The Bangladesh Securities and Exchange Commission is laying auto-flagging system at Central Depository Bangladesh Limited to block sales of shares by sponsors/directors of the listed companies without any disclosure.
The sponsors/directors were often found selling shares without any declaration to public, and without prior regulatory approval as they fell short of mandatory minimum shareholding of 2 per cent individually and 30 per cent jointly.
The regulator has recently formed a committee headed by its executive director Farhad Ahmed to work with the issue. Chief technology officers of CDBL and stock exchanges are also on the committee.
BSEC made the decision after Dhaka Stock Exchange urged the commission to bar secret share sales by sponsors/directors of the listed companies.
According to the BSEC notification issued on November 22, 2011, all sponsors/promoters and directors of a company listed with any stock exchange must all time jointly hold minimum 30 per cent shares of the paid-up capital of the company.
In case of non-holding of the amount of shares, the sponsors/promoters and directors would not be able to sell or transfer any shares until acquisition of the specified amount of shares.
As per the BSEC new scheme, the company itself would block its sponsors/directors’ beneficiary owners’ accounts through a module connected with CDBL. The company would not able to open the block once it is sealed.
DSE and Chittagong Stock Exchange would have the control over opening the block through a module connected with the CDBL trading system.
The bourses would open the block for a certain period the sponsor/director declares to sell shares and after that period the bourses would block it again.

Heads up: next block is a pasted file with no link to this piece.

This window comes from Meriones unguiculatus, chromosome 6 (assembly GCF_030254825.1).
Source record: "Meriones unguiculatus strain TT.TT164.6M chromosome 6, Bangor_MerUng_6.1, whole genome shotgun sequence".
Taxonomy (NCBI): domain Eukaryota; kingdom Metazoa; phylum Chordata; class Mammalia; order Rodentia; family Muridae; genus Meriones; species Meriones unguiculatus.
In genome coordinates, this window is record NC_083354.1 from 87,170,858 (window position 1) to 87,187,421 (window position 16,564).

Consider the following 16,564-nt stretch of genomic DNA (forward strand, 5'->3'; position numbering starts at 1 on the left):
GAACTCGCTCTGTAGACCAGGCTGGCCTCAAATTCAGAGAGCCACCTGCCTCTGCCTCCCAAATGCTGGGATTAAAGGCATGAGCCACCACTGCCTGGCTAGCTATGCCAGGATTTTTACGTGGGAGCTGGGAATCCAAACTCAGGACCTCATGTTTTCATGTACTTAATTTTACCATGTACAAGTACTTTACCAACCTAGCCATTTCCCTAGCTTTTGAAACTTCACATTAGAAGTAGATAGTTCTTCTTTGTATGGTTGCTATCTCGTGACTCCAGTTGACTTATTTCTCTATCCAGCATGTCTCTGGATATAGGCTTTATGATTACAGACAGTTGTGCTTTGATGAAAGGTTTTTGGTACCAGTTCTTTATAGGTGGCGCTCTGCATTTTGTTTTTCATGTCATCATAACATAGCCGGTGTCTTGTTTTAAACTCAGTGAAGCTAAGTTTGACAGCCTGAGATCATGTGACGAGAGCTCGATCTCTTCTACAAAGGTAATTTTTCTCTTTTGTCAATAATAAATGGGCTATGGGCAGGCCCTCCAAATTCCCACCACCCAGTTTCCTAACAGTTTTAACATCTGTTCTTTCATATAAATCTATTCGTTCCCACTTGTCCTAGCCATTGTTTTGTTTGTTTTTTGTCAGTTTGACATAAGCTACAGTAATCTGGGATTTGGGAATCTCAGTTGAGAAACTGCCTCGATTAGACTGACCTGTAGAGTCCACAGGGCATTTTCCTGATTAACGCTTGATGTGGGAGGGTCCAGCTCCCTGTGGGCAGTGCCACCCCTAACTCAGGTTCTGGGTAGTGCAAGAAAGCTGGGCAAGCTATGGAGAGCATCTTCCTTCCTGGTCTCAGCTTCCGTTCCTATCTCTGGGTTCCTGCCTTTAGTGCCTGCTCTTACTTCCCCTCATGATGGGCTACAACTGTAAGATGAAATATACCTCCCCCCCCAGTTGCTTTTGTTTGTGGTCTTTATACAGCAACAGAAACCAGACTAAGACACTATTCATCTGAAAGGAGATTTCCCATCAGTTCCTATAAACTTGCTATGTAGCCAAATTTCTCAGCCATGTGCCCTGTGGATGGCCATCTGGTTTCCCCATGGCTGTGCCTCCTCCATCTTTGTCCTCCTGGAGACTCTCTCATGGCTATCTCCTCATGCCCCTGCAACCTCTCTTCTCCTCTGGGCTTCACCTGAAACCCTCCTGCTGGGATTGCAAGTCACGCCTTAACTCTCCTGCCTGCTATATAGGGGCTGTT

The exchanges will not let the sponsors/directors sell shares if they fall short of holding 2 per cent shares individually and 30 per cent jointly.
Analysing the latest shareholding position of the listed companies, it was found that the sponsors/directors of more new companies fell short of the mandatory shareholding, meaning that the sponsors/directors of those companies sold shares secretly, breaching securities rules.
BSEC could hardly stop secret sales and front-running with their enforcement means, soruces said.
They said there was a sense of angst that BSEC had not done enough to minimise irregularities and their was no respite in sight.
The sales stir up trouble at the market as investors lose confidence over the companies’ business performance.
The DSE directors raised voice against the erring sponsors/directors of the listed companies.
DSE officials claimed that the companies’ directors with the connivance of the companies’ management sold shares through their own brokerage houses.
It was found that the firms and the directors along with other connected entities executed synchronised and structured trades that resulted in a turbulent situation in the market.
The practice that continues spreading indicates complete laxity and dereliction of duty by the companies as well as the regulators, sources said.
According to the DSE December review, sponsors/directors of 46 companies did not jointly hold the required shares.
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